GLOBAL - The International Accounting Standards Board has deferred any shake-up of the current IAS19 AA-rated corporate bond discount until at least 2011.
Eleven board members voted against any change during an 18 March meeting, however, the standard setter will now seek input on the issue from the actuarial profession ahead of tackling discount rates in Phase II of the pensions project.
IASB chairman David Tweedie said: "This would not be a quick issue if we did this. It would stop the project stone dead. But I think it is worthwhile asking our critics what we should do [in the next phase]."
Contrasting his view, Jim Leisenring, a former FASB and now IASB member, said he was strongly against any changes to IAS19 and argued "I do not understand why we would be doing this at all" as well as stressing he "would not touch these issues with a barge pole."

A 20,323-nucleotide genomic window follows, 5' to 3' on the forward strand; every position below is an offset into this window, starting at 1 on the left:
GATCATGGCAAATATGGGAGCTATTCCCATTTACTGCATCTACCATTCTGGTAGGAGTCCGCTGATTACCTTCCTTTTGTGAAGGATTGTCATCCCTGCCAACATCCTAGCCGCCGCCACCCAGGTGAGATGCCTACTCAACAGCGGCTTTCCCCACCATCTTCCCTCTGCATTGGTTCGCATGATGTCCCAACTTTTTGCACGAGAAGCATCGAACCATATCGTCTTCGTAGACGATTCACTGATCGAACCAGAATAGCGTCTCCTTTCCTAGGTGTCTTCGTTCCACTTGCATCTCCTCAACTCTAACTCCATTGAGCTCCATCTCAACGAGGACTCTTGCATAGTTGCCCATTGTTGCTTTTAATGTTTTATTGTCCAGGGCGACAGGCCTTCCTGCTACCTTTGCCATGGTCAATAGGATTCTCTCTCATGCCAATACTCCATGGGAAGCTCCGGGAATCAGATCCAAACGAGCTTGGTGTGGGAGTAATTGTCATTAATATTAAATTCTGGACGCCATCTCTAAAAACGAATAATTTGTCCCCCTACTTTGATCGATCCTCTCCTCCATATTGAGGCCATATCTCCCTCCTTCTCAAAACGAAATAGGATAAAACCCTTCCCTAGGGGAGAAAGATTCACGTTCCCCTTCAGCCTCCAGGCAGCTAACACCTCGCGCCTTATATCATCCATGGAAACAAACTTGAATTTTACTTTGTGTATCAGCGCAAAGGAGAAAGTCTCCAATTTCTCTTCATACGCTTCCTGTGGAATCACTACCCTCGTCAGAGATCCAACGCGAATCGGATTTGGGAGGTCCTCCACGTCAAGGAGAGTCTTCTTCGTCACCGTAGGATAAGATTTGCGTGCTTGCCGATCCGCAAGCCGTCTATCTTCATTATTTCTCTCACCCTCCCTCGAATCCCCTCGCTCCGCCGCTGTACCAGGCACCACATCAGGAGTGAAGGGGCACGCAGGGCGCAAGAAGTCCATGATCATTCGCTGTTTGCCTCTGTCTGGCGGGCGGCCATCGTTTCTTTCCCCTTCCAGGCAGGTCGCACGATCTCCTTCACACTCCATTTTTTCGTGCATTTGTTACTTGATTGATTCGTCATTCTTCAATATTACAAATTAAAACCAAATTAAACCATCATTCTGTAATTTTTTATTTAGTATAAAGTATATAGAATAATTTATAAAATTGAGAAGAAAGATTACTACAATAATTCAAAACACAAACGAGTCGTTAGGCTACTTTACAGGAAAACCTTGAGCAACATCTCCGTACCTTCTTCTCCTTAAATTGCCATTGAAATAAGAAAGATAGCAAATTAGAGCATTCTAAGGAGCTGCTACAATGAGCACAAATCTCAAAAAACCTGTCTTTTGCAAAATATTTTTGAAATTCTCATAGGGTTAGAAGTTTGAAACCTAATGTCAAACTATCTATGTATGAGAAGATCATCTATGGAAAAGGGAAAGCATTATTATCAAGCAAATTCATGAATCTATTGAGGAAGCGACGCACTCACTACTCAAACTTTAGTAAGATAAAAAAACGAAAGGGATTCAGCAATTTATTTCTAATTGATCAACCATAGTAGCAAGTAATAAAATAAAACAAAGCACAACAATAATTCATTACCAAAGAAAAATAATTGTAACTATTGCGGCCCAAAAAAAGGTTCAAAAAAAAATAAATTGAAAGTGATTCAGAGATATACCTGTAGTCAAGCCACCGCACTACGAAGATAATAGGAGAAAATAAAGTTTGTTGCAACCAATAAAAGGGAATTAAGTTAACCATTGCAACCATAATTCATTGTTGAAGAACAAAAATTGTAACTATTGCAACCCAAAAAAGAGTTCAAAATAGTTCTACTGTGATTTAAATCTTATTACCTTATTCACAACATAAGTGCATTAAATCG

This latest decision sits uncomfortably for some board members alongside its earlier controversial move to require businesses to show what it calls pension plan "remeasurements" in profit and loss.
IASB member Stephen Cooper charged that the board is "thinking about putting the change in this meaningless number in the income statement."
His comments came after the board tentatively cleared compromise proposals on financial reporting presentation, which will see information that already exists in the statements of recognised income and expenses (SORIE) placed directly in profit and loss.
Under the fudged model, servicing costs and interest costs on a pension plan's obligations will go in the operating section of the profit and loss account, with so-called ‘other components' listed as net of tax in financing.
This compromise emerged after Tweedie slammed a competing IASB staff proposal as "a complete cop out" which he believed would allow businesses "to do anything they want" in financial reports.
The decisions form part of IASB's two-phase project on pensions accounting which, according to its current work plan, the board hopes will deliver a range of short-term improvements to IAS19.
After completion of Phase I in 2011, the IASB board intends to join with the US FASB to embark on a wider shake-up of pensions accounting.
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